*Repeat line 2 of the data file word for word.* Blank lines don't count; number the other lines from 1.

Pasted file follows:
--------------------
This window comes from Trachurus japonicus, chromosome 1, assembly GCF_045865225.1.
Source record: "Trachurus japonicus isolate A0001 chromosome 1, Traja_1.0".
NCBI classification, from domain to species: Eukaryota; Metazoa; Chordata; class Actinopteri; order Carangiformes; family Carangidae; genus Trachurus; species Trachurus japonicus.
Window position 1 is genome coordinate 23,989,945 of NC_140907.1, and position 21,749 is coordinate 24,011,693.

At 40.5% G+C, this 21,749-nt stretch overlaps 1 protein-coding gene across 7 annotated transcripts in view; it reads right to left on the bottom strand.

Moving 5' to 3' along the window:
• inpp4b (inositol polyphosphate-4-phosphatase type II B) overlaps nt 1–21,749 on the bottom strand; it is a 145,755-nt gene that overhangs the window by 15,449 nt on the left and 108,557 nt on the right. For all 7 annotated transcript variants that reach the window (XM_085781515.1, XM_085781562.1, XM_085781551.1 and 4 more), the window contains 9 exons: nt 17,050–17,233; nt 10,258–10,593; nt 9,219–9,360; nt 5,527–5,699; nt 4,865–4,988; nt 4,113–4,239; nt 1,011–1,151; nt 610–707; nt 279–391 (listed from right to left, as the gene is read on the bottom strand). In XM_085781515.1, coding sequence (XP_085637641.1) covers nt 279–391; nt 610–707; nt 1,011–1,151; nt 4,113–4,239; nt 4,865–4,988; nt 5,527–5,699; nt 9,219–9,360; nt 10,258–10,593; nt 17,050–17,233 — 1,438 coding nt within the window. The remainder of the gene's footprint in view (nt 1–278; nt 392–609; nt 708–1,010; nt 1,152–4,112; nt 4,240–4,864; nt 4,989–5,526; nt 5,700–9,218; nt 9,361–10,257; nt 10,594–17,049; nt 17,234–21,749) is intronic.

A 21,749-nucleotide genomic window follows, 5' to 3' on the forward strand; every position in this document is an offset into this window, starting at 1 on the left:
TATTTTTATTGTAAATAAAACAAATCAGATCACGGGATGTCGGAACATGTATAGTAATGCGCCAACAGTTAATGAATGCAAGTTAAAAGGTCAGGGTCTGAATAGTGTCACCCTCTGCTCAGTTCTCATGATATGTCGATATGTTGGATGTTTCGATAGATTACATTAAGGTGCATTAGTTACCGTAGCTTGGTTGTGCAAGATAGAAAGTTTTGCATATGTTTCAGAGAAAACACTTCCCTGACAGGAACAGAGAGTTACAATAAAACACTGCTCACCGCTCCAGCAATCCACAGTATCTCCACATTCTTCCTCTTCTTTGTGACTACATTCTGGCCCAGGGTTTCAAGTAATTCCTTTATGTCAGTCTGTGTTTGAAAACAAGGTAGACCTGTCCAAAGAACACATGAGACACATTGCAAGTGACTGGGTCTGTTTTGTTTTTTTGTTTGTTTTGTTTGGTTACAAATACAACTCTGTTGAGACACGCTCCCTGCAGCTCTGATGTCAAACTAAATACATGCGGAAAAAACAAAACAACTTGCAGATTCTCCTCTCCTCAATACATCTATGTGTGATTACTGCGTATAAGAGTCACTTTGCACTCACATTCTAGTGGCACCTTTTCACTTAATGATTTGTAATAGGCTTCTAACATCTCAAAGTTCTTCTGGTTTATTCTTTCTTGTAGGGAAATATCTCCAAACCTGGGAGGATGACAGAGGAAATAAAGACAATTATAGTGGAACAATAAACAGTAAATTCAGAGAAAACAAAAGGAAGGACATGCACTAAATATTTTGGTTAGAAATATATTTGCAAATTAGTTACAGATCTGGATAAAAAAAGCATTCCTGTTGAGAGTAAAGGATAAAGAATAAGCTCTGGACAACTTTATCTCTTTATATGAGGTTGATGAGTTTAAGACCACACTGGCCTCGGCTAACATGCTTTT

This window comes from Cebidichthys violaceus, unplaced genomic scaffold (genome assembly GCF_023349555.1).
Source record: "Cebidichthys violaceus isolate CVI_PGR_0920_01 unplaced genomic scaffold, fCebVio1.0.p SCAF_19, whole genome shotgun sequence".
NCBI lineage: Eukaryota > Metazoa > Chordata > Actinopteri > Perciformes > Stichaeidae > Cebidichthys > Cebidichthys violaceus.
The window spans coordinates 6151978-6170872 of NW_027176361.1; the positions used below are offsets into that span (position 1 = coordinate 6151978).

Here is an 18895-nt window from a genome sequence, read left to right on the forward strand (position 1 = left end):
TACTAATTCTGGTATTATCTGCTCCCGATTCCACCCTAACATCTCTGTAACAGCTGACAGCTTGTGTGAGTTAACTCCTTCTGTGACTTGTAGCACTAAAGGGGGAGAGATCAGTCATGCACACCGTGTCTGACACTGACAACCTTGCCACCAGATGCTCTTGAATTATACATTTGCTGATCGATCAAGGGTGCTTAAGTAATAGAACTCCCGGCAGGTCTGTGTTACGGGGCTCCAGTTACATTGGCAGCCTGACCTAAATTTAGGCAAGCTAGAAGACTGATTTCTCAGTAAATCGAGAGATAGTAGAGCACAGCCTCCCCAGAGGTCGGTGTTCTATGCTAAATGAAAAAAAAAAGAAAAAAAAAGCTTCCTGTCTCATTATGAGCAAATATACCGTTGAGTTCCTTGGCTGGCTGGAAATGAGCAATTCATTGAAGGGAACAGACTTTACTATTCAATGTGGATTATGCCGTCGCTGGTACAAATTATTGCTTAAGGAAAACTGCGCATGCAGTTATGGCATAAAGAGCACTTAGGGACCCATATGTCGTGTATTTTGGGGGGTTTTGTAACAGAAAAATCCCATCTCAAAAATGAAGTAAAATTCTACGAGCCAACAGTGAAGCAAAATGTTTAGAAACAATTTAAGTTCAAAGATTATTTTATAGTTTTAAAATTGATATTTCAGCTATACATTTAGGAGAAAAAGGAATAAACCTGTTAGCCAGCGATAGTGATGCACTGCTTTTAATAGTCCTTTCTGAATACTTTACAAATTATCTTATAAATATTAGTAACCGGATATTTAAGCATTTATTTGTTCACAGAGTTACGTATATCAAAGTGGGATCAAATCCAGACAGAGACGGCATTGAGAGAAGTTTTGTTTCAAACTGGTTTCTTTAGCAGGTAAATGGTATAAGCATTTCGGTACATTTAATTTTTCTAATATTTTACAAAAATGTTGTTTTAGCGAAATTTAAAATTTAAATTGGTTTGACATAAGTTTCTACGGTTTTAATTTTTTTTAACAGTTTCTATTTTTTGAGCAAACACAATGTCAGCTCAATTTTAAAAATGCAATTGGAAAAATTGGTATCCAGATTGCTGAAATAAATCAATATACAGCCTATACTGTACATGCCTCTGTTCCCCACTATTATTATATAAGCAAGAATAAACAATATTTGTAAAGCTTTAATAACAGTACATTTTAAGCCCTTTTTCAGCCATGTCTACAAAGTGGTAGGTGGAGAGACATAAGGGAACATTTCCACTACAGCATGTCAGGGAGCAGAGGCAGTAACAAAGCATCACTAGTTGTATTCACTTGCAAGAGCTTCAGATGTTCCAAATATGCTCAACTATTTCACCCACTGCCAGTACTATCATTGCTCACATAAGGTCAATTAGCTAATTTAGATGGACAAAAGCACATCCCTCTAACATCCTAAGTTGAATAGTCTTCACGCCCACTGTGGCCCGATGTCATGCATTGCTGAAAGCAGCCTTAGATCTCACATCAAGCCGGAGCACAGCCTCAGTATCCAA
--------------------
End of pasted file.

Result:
Source record: "Trachurus japonicus isolate A0001 chromosome 1, Traja_1.0".